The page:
Job Openings Fall in August; Hiring Remains on Record Pace

By Mark Lieberman

Managing Director and Senior Economist


  • Job openings at the end of August FELL 0.9 percent from July to 6.08 million – but the level was 10.8 percent ahead of a year earlier, the strongest year-year jump in 17 months;
  • Hiring FELL 6.3 percent in August, down 91,000 from July;
  • The ratio of unemployed to job opening in May EDGED UP to 1.17 in August highest since May;
  • 12 million workers quit their jobs in August, down from 3.19 million in July.

Image result for job openings and labor turnover survey

In advance of two stormy months, the US labor picture tightened in August as both the number of job openings and new hires declined, the Bureau of Labor Statistics reported Wednesday in its monthly Job Openings and Labor Turnover Survey (JOLTS).  That the report showed the jobs opening rate in August, 4.0 percent, was unchanged from July.

The job openings rate, according to the BLS, is computed by dividing the number of job openings by the sum of employment and job openings and multiplying that quotient by 100.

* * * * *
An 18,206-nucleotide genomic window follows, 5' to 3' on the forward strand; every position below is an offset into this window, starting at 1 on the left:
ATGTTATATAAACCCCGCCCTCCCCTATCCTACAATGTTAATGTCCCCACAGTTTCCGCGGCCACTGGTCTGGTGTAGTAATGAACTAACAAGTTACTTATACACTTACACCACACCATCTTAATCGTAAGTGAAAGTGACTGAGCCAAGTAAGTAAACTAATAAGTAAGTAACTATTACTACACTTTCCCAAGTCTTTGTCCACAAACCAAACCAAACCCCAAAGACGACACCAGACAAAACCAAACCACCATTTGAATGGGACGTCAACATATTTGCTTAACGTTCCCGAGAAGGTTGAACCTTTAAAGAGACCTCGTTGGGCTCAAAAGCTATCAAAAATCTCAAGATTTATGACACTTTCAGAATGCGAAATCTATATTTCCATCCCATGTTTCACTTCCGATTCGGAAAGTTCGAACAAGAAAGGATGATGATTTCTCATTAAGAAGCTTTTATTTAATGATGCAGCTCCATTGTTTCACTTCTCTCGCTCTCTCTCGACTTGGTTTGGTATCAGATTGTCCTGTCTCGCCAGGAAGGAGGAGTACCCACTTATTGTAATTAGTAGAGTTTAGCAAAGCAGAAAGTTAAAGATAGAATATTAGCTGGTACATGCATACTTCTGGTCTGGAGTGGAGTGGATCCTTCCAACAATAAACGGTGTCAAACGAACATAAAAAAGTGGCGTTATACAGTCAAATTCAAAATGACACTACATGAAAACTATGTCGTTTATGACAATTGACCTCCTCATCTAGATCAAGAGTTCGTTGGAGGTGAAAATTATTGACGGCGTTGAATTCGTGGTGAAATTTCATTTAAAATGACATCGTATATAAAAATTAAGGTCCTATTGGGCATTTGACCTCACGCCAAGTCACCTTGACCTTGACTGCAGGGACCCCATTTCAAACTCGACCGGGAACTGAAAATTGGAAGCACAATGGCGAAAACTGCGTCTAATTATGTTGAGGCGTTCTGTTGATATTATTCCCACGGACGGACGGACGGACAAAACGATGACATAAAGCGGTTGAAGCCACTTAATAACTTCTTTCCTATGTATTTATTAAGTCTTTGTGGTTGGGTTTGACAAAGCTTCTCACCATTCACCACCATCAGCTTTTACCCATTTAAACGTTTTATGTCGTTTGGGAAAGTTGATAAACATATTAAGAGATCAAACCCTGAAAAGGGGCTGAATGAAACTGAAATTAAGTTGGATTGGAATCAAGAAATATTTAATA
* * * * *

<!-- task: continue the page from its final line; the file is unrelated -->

Job openings at the end of July exceeded hires in August for the 20th straight month suggesting a skills gap with employers unable to find the right candidates for jobs. The gap suggests higher wages to come as employers remain under pressure from a tight labor market.

The report reflects job openings at the end of the month which means it likely did not pick up openings which may have resulted from Hurricane Harvey as it ripped through Texas.

The JOLTS report tracks the ins and outs of the labor market as contrasted with the BLS Employment Situation report which reports net changes. Differences can result though as the same individual can be counted in more than one category.

Despite the decline in job openings at the end of August, businesses Shed 33,000 jobs in September the first time US payrolls have contracted in seven years (September 2010). Nonetheless, the pace of hiring through August suggest 64,300 hires this year which would be the most since the JOLTS report began in 2001. According to the BLS, a “job opening” means a specific position exists and there is work available for that position, full-time or part-time. The job can be permanent, short-term, or seasonal and there is active recruiting for workers from outside the establishment location that has the opening. Openings for positions with start dates more than 30 days in the future are not included in the job openings count for a specific month.

You can hear Mark Lieberman on P.O.T.U.S Morning Briefing (Sirius 124) every Friday at 6:20 am Eastern Time. Follow him on Twitter at @foxeconomics.

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